Microfinance, Secondary Education, Economic Development, Credit Access
Microfinance, or the extension of financial services to low-income individuals unserved or underserved by traditional financial institutions, has been championed as a method of reducing poverty and creating social change, especially in developing countries. However, empirical studies examining the effects of microcredit programs have found mixed results as to the success of these loans. This study attempts to determine the impact that the presence of microfinance institutions in a country has on education participation rates, specifically examining country- level World Bank data over a 10-year period. Regression results for this data suggest positive effects of microfinance penetration on secondary education rates, especially among females, but insignificant effects on primary education participation.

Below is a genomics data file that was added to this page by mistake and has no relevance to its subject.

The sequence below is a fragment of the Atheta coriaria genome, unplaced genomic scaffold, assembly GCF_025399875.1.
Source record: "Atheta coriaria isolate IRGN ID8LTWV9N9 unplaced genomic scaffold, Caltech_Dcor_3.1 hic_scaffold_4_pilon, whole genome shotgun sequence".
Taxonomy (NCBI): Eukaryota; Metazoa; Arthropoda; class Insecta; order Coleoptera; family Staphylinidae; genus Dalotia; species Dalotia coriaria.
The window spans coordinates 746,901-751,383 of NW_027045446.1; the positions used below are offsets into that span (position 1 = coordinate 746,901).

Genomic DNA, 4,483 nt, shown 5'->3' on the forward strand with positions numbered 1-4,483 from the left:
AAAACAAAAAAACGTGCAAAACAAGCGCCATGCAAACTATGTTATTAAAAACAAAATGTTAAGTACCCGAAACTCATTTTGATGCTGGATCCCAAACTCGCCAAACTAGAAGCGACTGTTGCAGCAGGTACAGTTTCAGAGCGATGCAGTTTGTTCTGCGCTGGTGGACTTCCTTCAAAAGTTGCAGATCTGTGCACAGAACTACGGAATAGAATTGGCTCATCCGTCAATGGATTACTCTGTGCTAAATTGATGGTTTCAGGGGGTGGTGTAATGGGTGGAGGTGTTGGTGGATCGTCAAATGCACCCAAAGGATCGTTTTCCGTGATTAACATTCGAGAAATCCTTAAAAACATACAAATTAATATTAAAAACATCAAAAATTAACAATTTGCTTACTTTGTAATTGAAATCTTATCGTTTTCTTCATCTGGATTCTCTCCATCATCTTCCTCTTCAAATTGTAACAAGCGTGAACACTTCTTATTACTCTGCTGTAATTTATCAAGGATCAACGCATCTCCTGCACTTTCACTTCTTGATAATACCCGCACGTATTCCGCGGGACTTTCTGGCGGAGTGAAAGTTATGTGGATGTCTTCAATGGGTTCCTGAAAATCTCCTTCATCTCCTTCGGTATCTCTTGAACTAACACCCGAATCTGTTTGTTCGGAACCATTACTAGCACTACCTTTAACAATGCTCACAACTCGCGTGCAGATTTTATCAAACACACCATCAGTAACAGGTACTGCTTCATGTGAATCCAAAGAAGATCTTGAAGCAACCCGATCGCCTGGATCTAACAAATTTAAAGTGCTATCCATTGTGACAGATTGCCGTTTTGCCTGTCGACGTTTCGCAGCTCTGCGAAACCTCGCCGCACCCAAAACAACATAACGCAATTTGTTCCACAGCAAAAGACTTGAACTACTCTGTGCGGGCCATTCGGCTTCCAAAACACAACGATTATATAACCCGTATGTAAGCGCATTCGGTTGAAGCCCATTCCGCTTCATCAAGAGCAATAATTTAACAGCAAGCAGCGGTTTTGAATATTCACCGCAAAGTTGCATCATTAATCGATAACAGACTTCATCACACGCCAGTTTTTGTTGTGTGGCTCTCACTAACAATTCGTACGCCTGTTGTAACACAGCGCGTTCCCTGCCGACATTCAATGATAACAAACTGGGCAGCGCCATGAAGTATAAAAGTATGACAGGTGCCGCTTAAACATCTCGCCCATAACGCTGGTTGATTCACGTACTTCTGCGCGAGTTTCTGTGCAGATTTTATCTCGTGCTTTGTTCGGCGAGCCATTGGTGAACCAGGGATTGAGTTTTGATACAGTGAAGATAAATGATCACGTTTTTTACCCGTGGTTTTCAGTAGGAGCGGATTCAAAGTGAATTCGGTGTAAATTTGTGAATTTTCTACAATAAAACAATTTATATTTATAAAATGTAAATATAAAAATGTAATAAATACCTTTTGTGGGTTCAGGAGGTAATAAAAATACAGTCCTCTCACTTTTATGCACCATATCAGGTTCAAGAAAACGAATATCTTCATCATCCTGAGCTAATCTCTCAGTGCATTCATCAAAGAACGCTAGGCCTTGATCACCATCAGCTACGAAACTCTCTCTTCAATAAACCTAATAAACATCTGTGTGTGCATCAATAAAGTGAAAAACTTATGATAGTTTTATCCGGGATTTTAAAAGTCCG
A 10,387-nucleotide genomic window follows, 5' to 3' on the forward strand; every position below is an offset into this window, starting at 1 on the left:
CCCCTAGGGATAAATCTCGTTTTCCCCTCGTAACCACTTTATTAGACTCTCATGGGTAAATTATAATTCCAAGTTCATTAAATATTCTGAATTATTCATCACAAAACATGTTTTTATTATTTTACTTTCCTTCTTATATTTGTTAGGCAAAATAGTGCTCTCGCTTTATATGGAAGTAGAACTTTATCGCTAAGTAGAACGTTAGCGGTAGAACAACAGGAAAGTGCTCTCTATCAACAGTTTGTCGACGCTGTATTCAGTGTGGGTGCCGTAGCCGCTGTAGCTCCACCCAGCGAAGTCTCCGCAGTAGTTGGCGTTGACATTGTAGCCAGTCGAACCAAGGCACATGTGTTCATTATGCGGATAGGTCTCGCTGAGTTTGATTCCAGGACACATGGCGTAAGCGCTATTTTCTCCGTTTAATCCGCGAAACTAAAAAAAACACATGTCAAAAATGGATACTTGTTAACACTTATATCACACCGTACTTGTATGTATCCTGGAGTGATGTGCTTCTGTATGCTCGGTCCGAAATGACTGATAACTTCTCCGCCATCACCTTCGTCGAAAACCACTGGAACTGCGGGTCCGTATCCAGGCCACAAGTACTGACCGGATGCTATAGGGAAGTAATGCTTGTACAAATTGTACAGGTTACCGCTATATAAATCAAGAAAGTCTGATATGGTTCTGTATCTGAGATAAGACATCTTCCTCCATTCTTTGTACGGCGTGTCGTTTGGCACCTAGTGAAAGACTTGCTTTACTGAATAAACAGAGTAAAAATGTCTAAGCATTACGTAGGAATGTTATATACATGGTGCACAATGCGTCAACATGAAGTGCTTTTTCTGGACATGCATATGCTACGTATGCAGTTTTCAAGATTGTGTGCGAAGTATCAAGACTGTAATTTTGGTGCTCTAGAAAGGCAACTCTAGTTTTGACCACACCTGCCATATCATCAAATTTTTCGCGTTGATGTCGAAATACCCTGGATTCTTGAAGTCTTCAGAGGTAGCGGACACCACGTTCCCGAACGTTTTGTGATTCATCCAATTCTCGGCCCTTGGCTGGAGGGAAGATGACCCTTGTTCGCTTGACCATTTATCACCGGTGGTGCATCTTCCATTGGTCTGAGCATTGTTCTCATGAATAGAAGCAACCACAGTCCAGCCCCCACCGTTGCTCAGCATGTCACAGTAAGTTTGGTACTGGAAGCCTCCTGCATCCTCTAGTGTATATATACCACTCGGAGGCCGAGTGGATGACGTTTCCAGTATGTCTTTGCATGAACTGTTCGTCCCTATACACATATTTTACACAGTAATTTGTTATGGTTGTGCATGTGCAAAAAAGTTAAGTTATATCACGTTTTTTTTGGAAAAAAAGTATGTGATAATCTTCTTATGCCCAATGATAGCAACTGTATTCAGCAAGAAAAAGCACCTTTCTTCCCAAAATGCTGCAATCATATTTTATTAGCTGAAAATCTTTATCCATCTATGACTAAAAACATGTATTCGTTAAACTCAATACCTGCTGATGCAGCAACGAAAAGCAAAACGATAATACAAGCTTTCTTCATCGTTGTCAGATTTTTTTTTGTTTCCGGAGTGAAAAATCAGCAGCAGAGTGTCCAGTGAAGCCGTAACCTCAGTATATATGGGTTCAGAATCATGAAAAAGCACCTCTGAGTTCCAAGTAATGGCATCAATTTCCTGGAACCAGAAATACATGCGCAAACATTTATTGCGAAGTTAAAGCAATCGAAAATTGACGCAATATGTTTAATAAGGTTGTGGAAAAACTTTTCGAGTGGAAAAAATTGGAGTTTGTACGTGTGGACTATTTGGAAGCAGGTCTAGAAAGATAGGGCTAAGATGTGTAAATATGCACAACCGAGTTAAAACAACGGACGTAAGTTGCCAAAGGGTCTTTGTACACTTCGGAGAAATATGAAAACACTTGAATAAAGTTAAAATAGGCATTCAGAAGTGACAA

Martinez, Samuel W., "Effects of Microfinance Penetration Rates on Education Participation" (2016). WWU Honors Program Senior Projects. 21.
student projects; term papers
Copying of this document in whole or in part is allowable only for scholarly purposes. It is understood, however, that any copying or publication of this document for commercial purposes, or for financial gain, shall not be allowed without the author’s written permission.